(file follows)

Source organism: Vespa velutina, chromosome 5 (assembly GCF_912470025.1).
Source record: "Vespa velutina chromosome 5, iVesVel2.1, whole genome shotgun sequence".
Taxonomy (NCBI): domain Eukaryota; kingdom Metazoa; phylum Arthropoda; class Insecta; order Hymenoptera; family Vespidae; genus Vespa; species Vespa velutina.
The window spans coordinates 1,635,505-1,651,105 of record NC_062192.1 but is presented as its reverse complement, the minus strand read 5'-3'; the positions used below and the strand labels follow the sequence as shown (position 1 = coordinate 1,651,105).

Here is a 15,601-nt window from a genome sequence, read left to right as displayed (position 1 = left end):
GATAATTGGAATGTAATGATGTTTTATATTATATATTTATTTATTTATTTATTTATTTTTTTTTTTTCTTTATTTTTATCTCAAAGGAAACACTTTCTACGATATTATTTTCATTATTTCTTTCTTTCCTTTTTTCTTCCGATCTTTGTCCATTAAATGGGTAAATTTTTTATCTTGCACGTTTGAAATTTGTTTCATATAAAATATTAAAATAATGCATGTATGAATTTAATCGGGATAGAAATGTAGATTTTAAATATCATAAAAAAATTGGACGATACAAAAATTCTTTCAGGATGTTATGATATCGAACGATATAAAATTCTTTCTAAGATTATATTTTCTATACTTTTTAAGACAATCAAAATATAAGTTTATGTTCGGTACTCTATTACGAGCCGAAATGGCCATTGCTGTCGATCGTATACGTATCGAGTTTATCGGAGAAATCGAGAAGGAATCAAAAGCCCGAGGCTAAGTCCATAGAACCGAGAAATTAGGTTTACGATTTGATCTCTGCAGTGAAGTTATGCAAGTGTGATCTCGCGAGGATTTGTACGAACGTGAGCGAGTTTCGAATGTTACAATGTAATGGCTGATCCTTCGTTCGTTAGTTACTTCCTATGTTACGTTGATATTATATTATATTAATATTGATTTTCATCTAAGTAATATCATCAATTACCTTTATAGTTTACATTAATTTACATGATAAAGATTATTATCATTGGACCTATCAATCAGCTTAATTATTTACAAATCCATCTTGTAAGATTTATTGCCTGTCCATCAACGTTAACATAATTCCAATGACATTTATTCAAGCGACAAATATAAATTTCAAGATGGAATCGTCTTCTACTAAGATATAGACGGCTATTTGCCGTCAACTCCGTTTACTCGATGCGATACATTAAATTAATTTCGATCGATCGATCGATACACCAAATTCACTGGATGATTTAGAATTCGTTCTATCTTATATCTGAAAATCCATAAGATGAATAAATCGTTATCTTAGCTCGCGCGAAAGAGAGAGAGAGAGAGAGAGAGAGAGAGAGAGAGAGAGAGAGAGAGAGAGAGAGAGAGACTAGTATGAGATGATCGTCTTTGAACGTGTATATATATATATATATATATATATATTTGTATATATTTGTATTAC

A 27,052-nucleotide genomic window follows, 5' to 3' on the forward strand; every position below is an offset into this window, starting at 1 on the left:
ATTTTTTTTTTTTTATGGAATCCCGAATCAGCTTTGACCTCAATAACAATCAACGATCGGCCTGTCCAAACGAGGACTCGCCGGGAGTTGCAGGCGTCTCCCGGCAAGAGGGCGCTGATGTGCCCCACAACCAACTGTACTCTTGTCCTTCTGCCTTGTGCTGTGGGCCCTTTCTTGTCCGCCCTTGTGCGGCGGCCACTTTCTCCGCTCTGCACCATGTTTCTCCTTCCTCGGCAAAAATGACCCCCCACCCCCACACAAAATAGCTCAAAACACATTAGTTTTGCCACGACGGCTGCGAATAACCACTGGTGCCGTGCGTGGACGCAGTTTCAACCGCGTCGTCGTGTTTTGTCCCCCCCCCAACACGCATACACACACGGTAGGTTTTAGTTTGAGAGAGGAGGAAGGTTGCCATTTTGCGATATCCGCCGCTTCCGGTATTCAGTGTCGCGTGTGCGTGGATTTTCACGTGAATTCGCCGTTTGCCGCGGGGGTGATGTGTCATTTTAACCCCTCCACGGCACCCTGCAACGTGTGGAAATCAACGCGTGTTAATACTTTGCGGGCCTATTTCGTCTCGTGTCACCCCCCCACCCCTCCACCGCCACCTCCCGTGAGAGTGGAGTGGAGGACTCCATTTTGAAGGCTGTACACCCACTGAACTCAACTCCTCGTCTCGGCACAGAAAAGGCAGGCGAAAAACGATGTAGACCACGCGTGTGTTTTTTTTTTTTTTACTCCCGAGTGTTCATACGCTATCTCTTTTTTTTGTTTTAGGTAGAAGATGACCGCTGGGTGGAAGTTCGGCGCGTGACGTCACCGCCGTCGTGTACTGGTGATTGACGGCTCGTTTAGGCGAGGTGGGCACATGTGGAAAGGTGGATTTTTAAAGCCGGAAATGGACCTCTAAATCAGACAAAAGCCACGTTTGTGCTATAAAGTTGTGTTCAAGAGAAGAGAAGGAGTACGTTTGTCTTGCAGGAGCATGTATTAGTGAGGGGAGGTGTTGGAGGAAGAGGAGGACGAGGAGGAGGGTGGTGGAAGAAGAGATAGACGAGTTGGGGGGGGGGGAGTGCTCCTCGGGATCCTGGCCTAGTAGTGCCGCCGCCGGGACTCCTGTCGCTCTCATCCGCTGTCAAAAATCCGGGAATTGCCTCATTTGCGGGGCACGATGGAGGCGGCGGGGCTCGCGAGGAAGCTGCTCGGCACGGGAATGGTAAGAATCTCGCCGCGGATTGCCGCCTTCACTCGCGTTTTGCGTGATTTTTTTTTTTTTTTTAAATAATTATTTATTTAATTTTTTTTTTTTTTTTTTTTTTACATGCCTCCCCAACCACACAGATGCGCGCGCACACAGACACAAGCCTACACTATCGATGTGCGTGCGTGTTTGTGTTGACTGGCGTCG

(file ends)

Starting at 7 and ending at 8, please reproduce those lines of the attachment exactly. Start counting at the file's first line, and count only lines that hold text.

A 27,052-nucleotide genomic window follows, 5' to 3' on the forward strand; every position below is an offset into this window, starting at 1 on the left:
ATTTTTTTTTTTTTATGGAATCCCGAATCAGCTTTGACCTCAATAACAATCAACGATCGGCCTGTCCAAACGAGGACTCGCCGGGAGTTGCAGGCGTCTCCCGGCAAGAGGGCGCTGATGTGCCCCACAACCAACTGTACTCTTGTCCTTCTGCCTTGTGCTGTGGGCCCTTTCTTGTCCGCCCTTGTGCGGCGGCCACTTTCTCCGCTCTGCACCATGTTTCTCCTTCCTCGGCAAAAATGACCCCCCACCCCCACACAAAATAGCTCAAAACACATTAGTTTTGCCACGACGGCTGCGAATAACCACTGGTGCCGTGCGTGGACGCAGTTTCAACCGCGTCGTCGTGTTTTGTCCCCCCCCCAACACGCATACACACACGGTAGGTTTTAGTTTGAGAGAGGAGGAAGGTTGCCATTTTGCGATATCCGCCGCTTCCGGTATTCAGTGTCGCGTGTGCGTGGATTTTCACGTGAATTCGCCGTTTGCCGCGGGGGTGATGTGTCATTTTAACCCCTCCACGGCACCCTGCAACGTGTGGAAATCAACGCGTGTTAATACTTTGCGGGCCTATTTCGTCTCGTGTCACCCCCCCACCCCTCCACCGCCACCTCCCGTGAGAGTGGAGTGGAGGACTCCATTTTGAAGGCTGTACACCCACTGAACTCAACTCCTCGTCTCGGCACAGAAAAGGCAGGCGAAAAACGATGTAGACCACGCGTGTGTTTTTTTTTTTTTTACTCCCGAGTGTTCATACGCTATCTCTTTTTTTTGTTTTAGGTAGAAGATGACCGCTGGGTGGAAGTTCGGCGCGTGACGTCACCGCCGTCGTGTACTGGTGATTGACGGCTCGTTTAGGCGAGGTGGGCACATGTGGAAAGGTGGATTTTTAAAGCCGGAAATGGACCTCTAAATCAGACAAAAGCCACGTTTGTGCTATAAAGTTGTGTTCAAGAGAAGAGAAGGAGTACGTTTGTCTTGCAGGAGCATGTATTAGTGAGGGGAGGTGTTGGAGGAAGAGGAGGACGAGGAGGAGGGTGGTGGAAGAAGAGATAGACGAGTTGGGGGGGGGGGAGTGCTCCTCGGGATCCTGGCCTAGTAGTGCCGCCGCCGGGACTCCTGTCGCTCTCATCCGCTGTCAAAAATCCGGGAATTGCCTCATTTGCGGGGCACGATGGAGGCGGCGGGGCTCGCGAGGAAGCTGCTCGGCACGGGAATGGTAAGAATCTCGCCGCGGATTGCCGCCTTCACTCGCGTTTTGCGTGATTTTTTTTTTTTTTTTAAATAATTATTTATTTAATTTTTTTTTTTTTTTTTTTTTTACATGCCTCCCCAACCACACAGATGCGCGCGCACACAGACACAAGCCTACACTATCGATGTGCGTGCGTGTTTGTGTTGACTGGCGTCG